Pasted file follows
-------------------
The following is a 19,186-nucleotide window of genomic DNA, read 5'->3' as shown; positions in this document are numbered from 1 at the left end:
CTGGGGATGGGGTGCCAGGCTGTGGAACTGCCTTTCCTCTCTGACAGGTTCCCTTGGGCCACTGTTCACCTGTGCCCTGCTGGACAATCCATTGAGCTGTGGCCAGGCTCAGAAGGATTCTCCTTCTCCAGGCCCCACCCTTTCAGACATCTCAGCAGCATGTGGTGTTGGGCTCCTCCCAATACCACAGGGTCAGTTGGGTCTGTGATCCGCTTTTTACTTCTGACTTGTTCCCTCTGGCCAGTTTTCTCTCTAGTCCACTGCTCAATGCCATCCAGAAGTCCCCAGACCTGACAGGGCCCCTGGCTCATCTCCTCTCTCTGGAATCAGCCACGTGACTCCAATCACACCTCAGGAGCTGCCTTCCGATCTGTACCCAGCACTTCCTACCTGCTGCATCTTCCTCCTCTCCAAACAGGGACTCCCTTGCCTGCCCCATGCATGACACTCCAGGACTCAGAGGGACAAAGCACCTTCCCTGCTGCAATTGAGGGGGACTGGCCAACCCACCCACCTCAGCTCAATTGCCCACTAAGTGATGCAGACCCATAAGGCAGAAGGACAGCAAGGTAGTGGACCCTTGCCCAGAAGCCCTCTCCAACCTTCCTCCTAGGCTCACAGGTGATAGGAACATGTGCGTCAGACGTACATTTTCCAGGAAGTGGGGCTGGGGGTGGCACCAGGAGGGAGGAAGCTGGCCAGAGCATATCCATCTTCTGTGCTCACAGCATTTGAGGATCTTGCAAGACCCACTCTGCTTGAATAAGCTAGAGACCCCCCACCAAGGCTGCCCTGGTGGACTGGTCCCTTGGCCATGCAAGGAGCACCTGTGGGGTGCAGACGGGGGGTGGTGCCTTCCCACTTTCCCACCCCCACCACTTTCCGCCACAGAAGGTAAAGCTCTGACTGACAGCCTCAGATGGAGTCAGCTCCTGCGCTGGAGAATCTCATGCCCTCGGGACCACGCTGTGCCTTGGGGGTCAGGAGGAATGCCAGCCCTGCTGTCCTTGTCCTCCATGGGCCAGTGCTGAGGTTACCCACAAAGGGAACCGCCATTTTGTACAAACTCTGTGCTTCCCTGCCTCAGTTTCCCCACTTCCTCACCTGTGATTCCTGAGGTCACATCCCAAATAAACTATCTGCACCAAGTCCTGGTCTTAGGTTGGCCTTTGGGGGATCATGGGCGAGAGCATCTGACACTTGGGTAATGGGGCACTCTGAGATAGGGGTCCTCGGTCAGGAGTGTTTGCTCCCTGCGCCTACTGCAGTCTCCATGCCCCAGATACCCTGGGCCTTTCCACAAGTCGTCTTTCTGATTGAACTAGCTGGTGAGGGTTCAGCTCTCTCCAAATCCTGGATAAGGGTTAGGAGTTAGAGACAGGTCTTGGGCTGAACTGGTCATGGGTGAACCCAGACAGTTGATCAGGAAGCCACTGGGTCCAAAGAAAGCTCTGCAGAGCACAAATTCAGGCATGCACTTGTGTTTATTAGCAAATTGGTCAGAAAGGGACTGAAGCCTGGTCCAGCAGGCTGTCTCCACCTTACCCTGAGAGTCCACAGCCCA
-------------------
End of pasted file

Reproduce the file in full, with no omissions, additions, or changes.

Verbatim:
The following is a 19,186-nucleotide window of genomic DNA, read 5'->3' as shown; positions in this document are numbered from 1 at the left end:
CTGGGGATGGGGTGCCAGGCTGTGGAACTGCCTTTCCTCTCTGACAGGTTCCCTTGGGCCACTGTTCACCTGTGCCCTGCTGGACAATCCATTGAGCTGTGGCCAGGCTCAGAAGGATTCTCCTTCTCCAGGCCCCACCCTTTCAGACATCTCAGCAGCATGTGGTGTTGGGCTCCTCCCAATACCACAGGGTCAGTTGGGTCTGTGATCCGCTTTTTACTTCTGACTTGTTCCCTCTGGCCAGTTTTCTCTCTAGTCCACTGCTCAATGCCATCCAGAAGTCCCCAGACCTGACAGGGCCCCTGGCTCATCTCCTCTCTCTGGAATCAGCCACGTGACTCCAATCACACCTCAGGAGCTGCCTTCCGATCTGTACCCAGCACTTCCTACCTGCTGCATCTTCCTCCTCTCCAAACAGGGACTCCCTTGCCTGCCCCATGCATGACACTCCAGGACTCAGAGGGACAAAGCACCTTCCCTGCTGCAATTGAGGGGGACTGGCCAACCCACCCACCTCAGCTCAATTGCCCACTAAGTGATGCAGACCCATAAGGCAGAAGGACAGCAAGGTAGTGGACCCTTGCCCAGAAGCCCTCTCCAACCTTCCTCCTAGGCTCACAGGTGATAGGAACATGTGCGTCAGACGTACATTTTCCAGGAAGTGGGGCTGGGGGTGGCACCAGGAGGGAGGAAGCTGGCCAGAGCATATCCATCTTCTGTGCTCACAGCATTTGAGGATCTTGCAAGACCCACTCTGCTTGAATAAGCTAGAGACCCCCCACCAAGGCTGCCCTGGTGGACTGGTCCCTTGGCCATGCAAGGAGCACCTGTGGGGTGCAGACGGGGGGTGGTGCCTTCCCACTTTCCCACCCCCACCACTTTCCGCCACAGAAGGTAAAGCTCTGACTGACAGCCTCAGATGGAGTCAGCTCCTGCGCTGGAGAATCTCATGCCCTCGGGACCACGCTGTGCCTTGGGGGTCAGGAGGAATGCCAGCCCTGCTGTCCTTGTCCTCCATGGGCCAGTGCTGAGGTTACCCACAAAGGGAACCGCCATTTTGTACAAACTCTGTGCTTCCCTGCCTCAGTTTCCCCACTTCCTCACCTGTGATTCCTGAGGTCACATCCCAAATAAACTATCTGCACCAAGTCCTGGTCTTAGGTTGGCCTTTGGGGGATCATGGGCGAGAGCATCTGACACTTGGGTAATGGGGCACTCTGAGATAGGGGTCCTCGGTCAGGAGTGTTTGCTCCCTGCGCCTACTGCAGTCTCCATGCCCCAGATACCCTGGGCCTTTCCACAAGTCGTCTTTCTGATTGAACTAGCTGGTGAGGGTTCAGCTCTCTCCAAATCCTGGATAAGGGTTAGGAGTTAGAGACAGGTCTTGGGCTGAACTGGTCATGGGTGAACCCAGACAGTTGATCAGGAAGCCACTGGGTCCAAAGAAAGCTCTGCAGAGCACAAATTCAGGCATGCACTTGTGTTTATTAGCAAATTGGTCAGAAAGGGACTGAAGCCTGGTCCAGCAGGCTGTCTCCACCTTACCCTGAGAGTCCACAGCCCA